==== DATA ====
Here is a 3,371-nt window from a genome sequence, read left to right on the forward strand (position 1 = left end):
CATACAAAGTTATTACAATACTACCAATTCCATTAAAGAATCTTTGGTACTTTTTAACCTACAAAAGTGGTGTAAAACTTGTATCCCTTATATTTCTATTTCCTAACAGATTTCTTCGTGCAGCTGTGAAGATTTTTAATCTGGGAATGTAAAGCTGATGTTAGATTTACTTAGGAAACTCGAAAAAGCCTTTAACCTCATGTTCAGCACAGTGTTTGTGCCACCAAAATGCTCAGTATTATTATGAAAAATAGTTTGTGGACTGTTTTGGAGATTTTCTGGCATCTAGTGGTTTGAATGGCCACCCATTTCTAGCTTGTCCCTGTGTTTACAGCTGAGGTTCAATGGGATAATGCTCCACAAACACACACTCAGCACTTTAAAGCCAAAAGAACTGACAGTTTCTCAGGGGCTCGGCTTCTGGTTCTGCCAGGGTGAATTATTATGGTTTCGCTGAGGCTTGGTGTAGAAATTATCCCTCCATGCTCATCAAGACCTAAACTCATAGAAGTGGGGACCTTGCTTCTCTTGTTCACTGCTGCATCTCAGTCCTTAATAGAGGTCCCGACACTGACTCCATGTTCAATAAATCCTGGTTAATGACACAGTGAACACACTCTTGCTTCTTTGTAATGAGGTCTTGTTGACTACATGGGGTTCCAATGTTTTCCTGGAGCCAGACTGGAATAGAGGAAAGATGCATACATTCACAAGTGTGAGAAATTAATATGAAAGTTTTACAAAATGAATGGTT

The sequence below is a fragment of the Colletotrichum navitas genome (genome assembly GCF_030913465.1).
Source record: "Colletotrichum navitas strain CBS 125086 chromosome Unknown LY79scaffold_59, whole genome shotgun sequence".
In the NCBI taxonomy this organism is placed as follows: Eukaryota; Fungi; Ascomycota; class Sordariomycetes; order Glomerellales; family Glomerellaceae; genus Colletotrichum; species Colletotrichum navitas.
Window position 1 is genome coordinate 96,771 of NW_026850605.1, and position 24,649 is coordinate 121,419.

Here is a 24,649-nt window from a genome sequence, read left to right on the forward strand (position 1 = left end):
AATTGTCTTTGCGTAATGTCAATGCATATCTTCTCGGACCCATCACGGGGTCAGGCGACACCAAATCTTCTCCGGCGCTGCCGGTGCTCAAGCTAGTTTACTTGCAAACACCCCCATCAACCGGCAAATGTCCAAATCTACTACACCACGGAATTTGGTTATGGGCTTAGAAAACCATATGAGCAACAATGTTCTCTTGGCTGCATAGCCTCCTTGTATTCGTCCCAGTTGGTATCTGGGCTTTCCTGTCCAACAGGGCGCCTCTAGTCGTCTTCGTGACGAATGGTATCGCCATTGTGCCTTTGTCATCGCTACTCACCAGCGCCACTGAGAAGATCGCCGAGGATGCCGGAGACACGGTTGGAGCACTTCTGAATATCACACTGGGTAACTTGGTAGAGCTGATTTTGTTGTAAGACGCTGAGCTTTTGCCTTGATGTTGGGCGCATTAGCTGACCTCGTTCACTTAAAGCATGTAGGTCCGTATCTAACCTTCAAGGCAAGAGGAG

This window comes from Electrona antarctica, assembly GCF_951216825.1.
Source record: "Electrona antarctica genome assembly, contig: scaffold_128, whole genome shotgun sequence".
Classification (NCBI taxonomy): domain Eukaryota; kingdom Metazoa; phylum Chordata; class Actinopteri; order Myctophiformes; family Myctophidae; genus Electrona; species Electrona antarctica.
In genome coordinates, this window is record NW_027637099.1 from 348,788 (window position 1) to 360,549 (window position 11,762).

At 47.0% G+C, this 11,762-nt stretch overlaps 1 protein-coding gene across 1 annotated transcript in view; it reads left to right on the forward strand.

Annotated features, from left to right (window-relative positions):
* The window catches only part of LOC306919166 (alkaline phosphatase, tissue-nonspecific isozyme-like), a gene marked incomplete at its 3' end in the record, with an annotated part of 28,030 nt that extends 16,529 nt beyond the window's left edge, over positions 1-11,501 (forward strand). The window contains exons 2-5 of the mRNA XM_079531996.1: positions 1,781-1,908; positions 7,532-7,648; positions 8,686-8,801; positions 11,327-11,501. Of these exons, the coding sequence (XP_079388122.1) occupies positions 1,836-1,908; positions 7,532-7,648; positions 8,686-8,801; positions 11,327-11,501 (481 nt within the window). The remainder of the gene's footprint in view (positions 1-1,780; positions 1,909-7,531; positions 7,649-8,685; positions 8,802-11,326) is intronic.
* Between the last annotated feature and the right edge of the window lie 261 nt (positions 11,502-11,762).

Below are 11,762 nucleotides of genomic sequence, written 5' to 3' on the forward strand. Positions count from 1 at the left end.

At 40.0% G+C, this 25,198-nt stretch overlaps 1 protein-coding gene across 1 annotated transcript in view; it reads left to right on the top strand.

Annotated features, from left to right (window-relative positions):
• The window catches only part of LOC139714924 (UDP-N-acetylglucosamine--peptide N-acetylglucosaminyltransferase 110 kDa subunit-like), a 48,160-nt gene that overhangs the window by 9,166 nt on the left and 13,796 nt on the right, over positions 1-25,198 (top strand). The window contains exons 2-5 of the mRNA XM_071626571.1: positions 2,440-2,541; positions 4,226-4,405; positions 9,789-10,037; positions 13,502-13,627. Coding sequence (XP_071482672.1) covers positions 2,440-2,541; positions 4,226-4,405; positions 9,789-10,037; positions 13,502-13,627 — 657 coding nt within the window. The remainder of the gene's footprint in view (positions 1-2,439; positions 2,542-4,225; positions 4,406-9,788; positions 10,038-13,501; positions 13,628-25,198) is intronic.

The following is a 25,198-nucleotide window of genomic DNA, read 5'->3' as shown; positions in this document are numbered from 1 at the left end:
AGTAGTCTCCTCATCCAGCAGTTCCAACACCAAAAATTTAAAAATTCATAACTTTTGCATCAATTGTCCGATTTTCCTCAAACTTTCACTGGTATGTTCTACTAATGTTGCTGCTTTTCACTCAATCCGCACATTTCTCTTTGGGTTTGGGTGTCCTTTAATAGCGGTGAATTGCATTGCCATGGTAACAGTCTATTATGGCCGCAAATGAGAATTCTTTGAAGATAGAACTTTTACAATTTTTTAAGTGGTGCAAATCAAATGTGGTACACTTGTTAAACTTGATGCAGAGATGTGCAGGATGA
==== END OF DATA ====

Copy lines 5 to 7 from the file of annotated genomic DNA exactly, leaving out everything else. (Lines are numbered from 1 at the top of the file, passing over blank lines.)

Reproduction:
In the NCBI taxonomy this organism is placed as follows: Eukaryota; Fungi; Ascomycota; class Sordariomycetes; order Glomerellales; family Glomerellaceae; genus Colletotrichum; species Colletotrichum navitas.
Window position 1 is genome coordinate 96,771 of NW_026850605.1, and position 24,649 is coordinate 121,419.

Here is a 24,649-nt window from a genome sequence, read left to right on the forward strand (position 1 = left end):